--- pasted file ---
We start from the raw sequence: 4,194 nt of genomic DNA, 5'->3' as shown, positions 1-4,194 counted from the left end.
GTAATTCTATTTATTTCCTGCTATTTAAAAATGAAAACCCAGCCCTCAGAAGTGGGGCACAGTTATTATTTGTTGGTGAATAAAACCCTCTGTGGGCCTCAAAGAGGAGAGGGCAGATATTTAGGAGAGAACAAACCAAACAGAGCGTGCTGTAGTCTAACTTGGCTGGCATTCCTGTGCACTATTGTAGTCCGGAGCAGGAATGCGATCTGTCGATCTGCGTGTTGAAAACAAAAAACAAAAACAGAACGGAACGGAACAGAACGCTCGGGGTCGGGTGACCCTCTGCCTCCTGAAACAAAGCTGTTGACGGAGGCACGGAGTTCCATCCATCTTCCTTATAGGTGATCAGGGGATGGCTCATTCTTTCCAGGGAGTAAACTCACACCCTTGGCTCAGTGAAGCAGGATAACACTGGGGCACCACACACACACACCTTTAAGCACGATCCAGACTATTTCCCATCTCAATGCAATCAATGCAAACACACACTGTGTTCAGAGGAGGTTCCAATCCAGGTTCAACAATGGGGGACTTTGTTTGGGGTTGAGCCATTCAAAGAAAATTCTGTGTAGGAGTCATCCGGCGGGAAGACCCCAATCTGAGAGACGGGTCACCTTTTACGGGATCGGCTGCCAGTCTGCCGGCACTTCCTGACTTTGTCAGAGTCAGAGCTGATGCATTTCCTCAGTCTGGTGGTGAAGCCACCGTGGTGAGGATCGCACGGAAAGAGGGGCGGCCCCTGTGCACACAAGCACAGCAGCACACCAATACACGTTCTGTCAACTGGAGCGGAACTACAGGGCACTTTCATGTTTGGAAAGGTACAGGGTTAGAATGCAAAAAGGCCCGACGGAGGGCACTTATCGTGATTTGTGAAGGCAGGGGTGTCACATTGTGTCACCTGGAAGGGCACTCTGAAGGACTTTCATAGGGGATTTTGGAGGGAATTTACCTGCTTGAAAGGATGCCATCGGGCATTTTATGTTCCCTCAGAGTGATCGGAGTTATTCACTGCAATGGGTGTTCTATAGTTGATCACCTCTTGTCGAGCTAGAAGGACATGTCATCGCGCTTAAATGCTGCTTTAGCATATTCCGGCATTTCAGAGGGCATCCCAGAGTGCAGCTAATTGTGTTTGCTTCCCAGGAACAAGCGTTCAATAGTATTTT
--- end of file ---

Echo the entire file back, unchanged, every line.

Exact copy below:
We start from the raw sequence: 4,194 nt of genomic DNA, 5'->3' as shown, positions 1-4,194 counted from the left end.
GTAATTCTATTTATTTCCTGCTATTTAAAAATGAAAACCCAGCCCTCAGAAGTGGGGCACAGTTATTATTTGTTGGTGAATAAAACCCTCTGTGGGCCTCAAAGAGGAGAGGGCAGATATTTAGGAGAGAACAAACCAAACAGAGCGTGCTGTAGTCTAACTTGGCTGGCATTCCTGTGCACTATTGTAGTCCGGAGCAGGAATGCGATCTGTCGATCTGCGTGTTGAAAACAAAAAACAAAAACAGAACGGAACGGAACAGAACGCTCGGGGTCGGGTGACCCTCTGCCTCCTGAAACAAAGCTGTTGACGGAGGCACGGAGTTCCATCCATCTTCCTTATAGGTGATCAGGGGATGGCTCATTCTTTCCAGGGAGTAAACTCACACCCTTGGCTCAGTGAAGCAGGATAACACTGGGGCACCACACACACACACCTTTAAGCACGATCCAGACTATTTCCCATCTCAATGCAATCAATGCAAACACACACTGTGTTCAGAGGAGGTTCCAATCCAGGTTCAACAATGGGGGACTTTGTTTGGGGTTGAGCCATTCAAAGAAAATTCTGTGTAGGAGTCATCCGGCGGGAAGACCCCAATCTGAGAGACGGGTCACCTTTTACGGGATCGGCTGCCAGTCTGCCGGCACTTCCTGACTTTGTCAGAGTCAGAGCTGATGCATTTCCTCAGTCTGGTGGTGAAGCCACCGTGGTGAGGATCGCACGGAAAGAGGGGCGGCCCCTGTGCACACAAGCACAGCAGCACACCAATACACGTTCTGTCAACTGGAGCGGAACTACAGGGCACTTTCATGTTTGGAAAGGTACAGGGTTAGAATGCAAAAAGGCCCGACGGAGGGCACTTATCGTGATTTGTGAAGGCAGGGGTGTCACATTGTGTCACCTGGAAGGGCACTCTGAAGGACTTTCATAGGGGATTTTGGAGGGAATTTACCTGCTTGAAAGGATGCCATCGGGCATTTTATGTTCCCTCAGAGTGATCGGAGTTATTCACTGCAATGGGTGTTCTATAGTTGATCACCTCTTGTCGAGCTAGAAGGACATGTCATCGCGCTTAAATGCTGCTTTAGCATATTCCGGCATTTCAGAGGGCATCCCAGAGTGCAGCTAATTGTGTTTGCTTCCCAGGAACAAGCGTTCAATAGTATTTT